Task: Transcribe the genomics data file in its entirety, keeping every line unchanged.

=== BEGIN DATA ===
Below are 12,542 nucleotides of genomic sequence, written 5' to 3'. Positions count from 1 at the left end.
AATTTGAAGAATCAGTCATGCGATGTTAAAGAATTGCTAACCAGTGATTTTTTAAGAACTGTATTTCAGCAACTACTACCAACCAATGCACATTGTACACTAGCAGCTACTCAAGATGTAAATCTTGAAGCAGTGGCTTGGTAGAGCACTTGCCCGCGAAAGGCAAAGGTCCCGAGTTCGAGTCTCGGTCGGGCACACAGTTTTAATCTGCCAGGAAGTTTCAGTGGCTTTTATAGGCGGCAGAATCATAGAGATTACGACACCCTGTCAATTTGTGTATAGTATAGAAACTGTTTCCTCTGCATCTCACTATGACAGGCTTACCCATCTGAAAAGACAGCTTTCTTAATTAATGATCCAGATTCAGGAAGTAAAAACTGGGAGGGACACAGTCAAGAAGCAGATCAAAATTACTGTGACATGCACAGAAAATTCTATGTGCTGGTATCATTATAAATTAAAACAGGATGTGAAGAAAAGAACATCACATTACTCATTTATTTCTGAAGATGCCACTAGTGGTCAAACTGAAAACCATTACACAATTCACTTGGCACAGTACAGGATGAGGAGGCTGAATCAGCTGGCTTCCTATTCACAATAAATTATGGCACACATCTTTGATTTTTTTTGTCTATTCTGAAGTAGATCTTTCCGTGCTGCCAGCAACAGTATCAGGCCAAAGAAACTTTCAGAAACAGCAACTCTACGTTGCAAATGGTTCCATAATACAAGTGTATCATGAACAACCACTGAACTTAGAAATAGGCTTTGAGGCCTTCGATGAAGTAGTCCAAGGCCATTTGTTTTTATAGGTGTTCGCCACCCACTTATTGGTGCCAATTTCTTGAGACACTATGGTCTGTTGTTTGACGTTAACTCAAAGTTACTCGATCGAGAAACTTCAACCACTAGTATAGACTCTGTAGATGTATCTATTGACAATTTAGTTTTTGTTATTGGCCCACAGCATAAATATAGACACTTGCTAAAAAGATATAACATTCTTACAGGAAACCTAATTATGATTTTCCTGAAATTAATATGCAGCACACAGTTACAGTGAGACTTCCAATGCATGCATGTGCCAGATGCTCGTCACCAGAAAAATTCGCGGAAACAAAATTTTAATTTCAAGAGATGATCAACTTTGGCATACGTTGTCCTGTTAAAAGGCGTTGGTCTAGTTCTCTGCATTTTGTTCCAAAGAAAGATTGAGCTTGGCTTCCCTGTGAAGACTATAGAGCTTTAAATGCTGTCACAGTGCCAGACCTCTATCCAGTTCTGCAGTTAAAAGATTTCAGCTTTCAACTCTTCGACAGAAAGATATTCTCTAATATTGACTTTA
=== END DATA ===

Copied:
Below are 12,542 nucleotides of genomic sequence, written 5' to 3'. Positions count from 1 at the left end.
AATTTGAAGAATCAGTCATGCGATGTTAAAGAATTGCTAACCAGTGATTTTTTAAGAACTGTATTTCAGCAACTACTACCAACCAATGCACATTGTACACTAGCAGCTACTCAAGATGTAAATCTTGAAGCAGTGGCTTGGTAGAGCACTTGCCCGCGAAAGGCAAAGGTCCCGAGTTCGAGTCTCGGTCGGGCACACAGTTTTAATCTGCCAGGAAGTTTCAGTGGCTTTTATAGGCGGCAGAATCATAGAGATTACGACACCCTGTCAATTTGTGTATAGTATAGAAACTGTTTCCTCTGCATCTCACTATGACAGGCTTACCCATCTGAAAAGACAGCTTTCTTAATTAATGATCCAGATTCAGGAAGTAAAAACTGGGAGGGACACAGTCAAGAAGCAGATCAAAATTACTGTGACATGCACAGAAAATTCTATGTGCTGGTATCATTATAAATTAAAACAGGATGTGAAGAAAAGAACATCACATTACTCATTTATTTCTGAAGATGCCACTAGTGGTCAAACTGAAAACCATTACACAATTCACTTGGCACAGTACAGGATGAGGAGGCTGAATCAGCTGGCTTCCTATTCACAATAAATTATGGCACACATCTTTGATTTTTTTTGTCTATTCTGAAGTAGATCTTTCCGTGCTGCCAGCAACAGTATCAGGCCAAAGAAACTTTCAGAAACAGCAACTCTACGTTGCAAATGGTTCCATAATACAAGTGTATCATGAACAACCACTGAACTTAGAAATAGGCTTTGAGGCCTTCGATGAAGTAGTCCAAGGCCATTTGTTTTTATAGGTGTTCGCCACCCACTTATTGGTGCCAATTTCTTGAGACACTATGGTCTGTTGTTTGACGTTAACTCAAAGTTACTCGATCGAGAAACTTCAACCACTAGTATAGACTCTGTAGATGTATCTATTGACAATTTAGTTTTTGTTATTGGCCCACAGCATAAATATAGACACTTGCTAAAAAGATATAACATTCTTACAGGAAACCTAATTATGATTTTCCTGAAATTAATATGCAGCACACAGTTACAGTGAGACTTCCAATGCATGCATGTGCCAGATGCTCGTCACCAGAAAAATTCGCGGAAACAAAATTTTAATTTCAAGAGATGATCAACTTTGGCATACGTTGTCCTGTTAAAAGGCGTTGGTCTAGTTCTCTGCATTTTGTTCCAAAGAAAGATTGAGCTTGGCTTCCCTGTGAAGACTATAGAGCTTTAAATGCTGTCACAGTGCCAGACCTCTATCCAGTTCTGCAGTTAAAAGATTTCAGCTTTCAACTCTTCGACAGAAAGATATTCTCTAATATTGACTTTA